(RxWiki News) Our bodies are complex, interconnected systems. That means one health problem may be linked to another seemingly unrelated condition. Likewise, a treatment for one disease may treat a totally different disease.
Metformin, a commonly used type 2 diabetes drug, may also treat uveitis, one of the main causes of blindness around the world.
"See an eye care specialist if you have diabetes."
Uveitis is an inflammatory disease that affects the tissues beneath the outer surface of the eyeball. Lupus is one of the main causes of uveitis. About 10 to 15 percent of all cases of blindness among Americans are caused by uveitis.
The conditions is responsible for an even higher percentage of blindness around the world.
"Uveitis has various causes - the most common are infectious diseases and autoimmune disorders - but they all produce inflammation within the eye," explains Kota V. Ramana, Ph.D., of the University of Texas Medical Branch and senior author of the recent study.
"Metformin inhibits the process that causes that inflammation," he adds.
Currently, the only way to treat uveitis is the use of steroid drugs. Unfortunately, steroid therapy has some serious side effects and cannot be used for extended periods of time.
Through tests on rats and cell-cultures, Dr. Ramana and colleagues found that metformin may curb the damaging effects of uveitis.
"We found that the drug is therapeutic as well as preventive - if we gave our rats the drug beforehand, they didn't develop uveitis, and if we gave it after uveitis had developed, it was therapeutic," says Satish Srivastava, Ph.D., also of the University of Texas Medical Branch and one of the study's authors.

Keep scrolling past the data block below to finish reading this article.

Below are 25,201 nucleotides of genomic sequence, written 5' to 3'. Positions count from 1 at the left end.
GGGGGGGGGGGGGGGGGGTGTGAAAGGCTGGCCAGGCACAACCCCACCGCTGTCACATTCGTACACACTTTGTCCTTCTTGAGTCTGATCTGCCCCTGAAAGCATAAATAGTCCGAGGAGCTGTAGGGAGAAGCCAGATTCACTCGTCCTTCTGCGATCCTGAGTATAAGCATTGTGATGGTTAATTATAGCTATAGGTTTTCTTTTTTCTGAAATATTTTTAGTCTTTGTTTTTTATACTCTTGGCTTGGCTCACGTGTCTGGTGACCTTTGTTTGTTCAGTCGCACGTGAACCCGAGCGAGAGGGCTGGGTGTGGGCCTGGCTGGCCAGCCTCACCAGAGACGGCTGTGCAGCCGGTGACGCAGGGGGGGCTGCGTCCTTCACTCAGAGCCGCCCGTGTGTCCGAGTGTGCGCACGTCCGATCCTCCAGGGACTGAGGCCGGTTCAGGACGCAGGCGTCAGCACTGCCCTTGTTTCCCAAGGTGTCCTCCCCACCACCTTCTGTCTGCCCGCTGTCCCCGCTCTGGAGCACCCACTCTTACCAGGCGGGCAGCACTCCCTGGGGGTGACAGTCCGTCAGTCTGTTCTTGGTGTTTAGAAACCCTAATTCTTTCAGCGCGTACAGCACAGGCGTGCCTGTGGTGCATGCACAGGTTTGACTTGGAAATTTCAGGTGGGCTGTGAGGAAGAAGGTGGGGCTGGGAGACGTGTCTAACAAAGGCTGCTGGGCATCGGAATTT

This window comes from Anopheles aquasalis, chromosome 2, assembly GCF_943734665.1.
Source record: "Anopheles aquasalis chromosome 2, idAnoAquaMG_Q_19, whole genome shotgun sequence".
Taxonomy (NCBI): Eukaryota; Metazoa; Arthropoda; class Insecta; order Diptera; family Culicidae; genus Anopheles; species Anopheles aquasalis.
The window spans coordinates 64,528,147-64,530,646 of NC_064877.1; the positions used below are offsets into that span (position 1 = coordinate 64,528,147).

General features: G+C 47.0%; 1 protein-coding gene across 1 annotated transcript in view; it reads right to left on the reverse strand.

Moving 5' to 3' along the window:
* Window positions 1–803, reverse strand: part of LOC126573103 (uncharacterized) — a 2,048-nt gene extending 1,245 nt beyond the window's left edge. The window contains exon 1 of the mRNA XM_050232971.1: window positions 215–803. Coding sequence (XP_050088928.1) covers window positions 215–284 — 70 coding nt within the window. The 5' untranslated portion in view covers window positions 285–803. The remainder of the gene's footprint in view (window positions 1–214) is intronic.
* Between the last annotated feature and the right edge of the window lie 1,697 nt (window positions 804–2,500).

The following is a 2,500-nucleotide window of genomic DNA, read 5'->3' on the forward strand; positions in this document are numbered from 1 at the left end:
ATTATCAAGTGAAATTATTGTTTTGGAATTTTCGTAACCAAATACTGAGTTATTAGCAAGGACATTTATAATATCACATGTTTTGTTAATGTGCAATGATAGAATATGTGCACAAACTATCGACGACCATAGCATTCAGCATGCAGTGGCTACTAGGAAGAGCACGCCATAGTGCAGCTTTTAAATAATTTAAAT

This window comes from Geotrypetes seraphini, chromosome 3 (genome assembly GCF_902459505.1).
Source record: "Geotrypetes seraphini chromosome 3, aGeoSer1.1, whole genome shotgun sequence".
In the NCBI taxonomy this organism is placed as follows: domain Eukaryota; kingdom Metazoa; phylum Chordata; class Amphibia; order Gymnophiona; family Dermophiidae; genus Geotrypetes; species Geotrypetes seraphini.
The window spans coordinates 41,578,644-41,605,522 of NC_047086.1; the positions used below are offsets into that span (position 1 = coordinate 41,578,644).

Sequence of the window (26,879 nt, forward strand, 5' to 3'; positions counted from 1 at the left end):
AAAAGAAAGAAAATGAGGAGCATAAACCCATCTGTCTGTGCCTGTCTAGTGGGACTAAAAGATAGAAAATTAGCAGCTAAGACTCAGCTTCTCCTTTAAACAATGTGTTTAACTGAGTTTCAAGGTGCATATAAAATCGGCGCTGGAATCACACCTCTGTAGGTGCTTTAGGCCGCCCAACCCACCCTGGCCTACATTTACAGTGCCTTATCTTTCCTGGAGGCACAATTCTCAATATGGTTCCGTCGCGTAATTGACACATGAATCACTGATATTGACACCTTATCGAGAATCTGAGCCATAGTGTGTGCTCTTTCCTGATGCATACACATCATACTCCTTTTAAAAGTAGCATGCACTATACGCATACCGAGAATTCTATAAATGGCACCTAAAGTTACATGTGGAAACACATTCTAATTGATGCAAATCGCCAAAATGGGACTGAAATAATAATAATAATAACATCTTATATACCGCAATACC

"Metformin's strong anti-inflammatory properties make this possible," he says.
Metformin was one of the earliest diabetes drugs. It is a first-line treatment for people with type 2 diabetes. Because it is already so widely used, the study's authors think it will not take long to be adopted as treatment for uveitis.
Even though this finding could lead to better prevention of blindness, it is important to keep in mind the study was done on rats. More research is needed before the drug can be used as a treatment in humans.
"I think after a few more pre-clinical studies are done, we can get this drug to patients in a shorter time than usual," says Dr. Ramana. "Its safety is already known, so all that we need to see is its efficacy in humans."
The study, which was supported by the National Institutes of Health, appears online in the journal Investigative Ophthalmology & Visual Science.